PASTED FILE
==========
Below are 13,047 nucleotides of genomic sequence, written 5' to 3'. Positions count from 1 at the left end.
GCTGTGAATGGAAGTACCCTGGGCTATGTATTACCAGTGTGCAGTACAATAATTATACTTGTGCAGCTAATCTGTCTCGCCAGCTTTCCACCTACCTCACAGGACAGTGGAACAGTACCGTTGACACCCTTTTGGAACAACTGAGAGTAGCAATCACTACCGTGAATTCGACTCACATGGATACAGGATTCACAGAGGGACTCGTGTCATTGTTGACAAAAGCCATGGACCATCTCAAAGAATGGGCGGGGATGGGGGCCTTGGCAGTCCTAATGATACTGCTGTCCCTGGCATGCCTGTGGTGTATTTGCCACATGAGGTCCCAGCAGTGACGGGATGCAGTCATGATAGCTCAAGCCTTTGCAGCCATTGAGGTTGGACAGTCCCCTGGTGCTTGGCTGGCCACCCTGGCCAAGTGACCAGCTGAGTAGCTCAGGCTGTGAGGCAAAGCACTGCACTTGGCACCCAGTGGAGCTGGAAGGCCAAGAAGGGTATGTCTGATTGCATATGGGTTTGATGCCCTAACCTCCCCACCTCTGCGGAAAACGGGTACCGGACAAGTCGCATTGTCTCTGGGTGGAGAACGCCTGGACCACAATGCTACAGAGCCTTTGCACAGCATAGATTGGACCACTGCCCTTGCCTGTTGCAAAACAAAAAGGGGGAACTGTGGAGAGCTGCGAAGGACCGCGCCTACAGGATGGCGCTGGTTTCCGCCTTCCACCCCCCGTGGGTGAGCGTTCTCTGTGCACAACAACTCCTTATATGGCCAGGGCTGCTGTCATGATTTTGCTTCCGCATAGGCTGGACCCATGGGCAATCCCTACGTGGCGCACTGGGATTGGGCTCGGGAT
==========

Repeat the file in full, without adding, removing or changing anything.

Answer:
Below are 13,047 nucleotides of genomic sequence, written 5' to 3'. Positions count from 1 at the left end.
GCTGTGAATGGAAGTACCCTGGGCTATGTATTACCAGTGTGCAGTACAATAATTATACTTGTGCAGCTAATCTGTCTCGCCAGCTTTCCACCTACCTCACAGGACAGTGGAACAGTACCGTTGACACCCTTTTGGAACAACTGAGAGTAGCAATCACTACCGTGAATTCGACTCACATGGATACAGGATTCACAGAGGGACTCGTGTCATTGTTGACAAAAGCCATGGACCATCTCAAAGAATGGGCGGGGATGGGGGCCTTGGCAGTCCTAATGATACTGCTGTCCCTGGCATGCCTGTGGTGTATTTGCCACATGAGGTCCCAGCAGTGACGGGATGCAGTCATGATAGCTCAAGCCTTTGCAGCCATTGAGGTTGGACAGTCCCCTGGTGCTTGGCTGGCCACCCTGGCCAAGTGACCAGCTGAGTAGCTCAGGCTGTGAGGCAAAGCACTGCACTTGGCACCCAGTGGAGCTGGAAGGCCAAGAAGGGTATGTCTGATTGCATATGGGTTTGATGCCCTAACCTCCCCACCTCTGCGGAAAACGGGTACCGGACAAGTCGCATTGTCTCTGGGTGGAGAACGCCTGGACCACAATGCTACAGAGCCTTTGCACAGCATAGATTGGACCACTGCCCTTGCCTGTTGCAAAACAAAAAGGGGGAACTGTGGAGAGCTGCGAAGGACCGCGCCTACAGGATGGCGCTGGTTTCCGCCTTCCACCCCCCGTGGGTGAGCGTTCTCTGTGCACAACAACTCCTTATATGGCCAGGGCTGCTGTCATGATTTTGCTTCCGCATAGGCTGGACCCATGGGCAATCCCTACGTGGCGCACTGGGATTGGGCTCGGGAT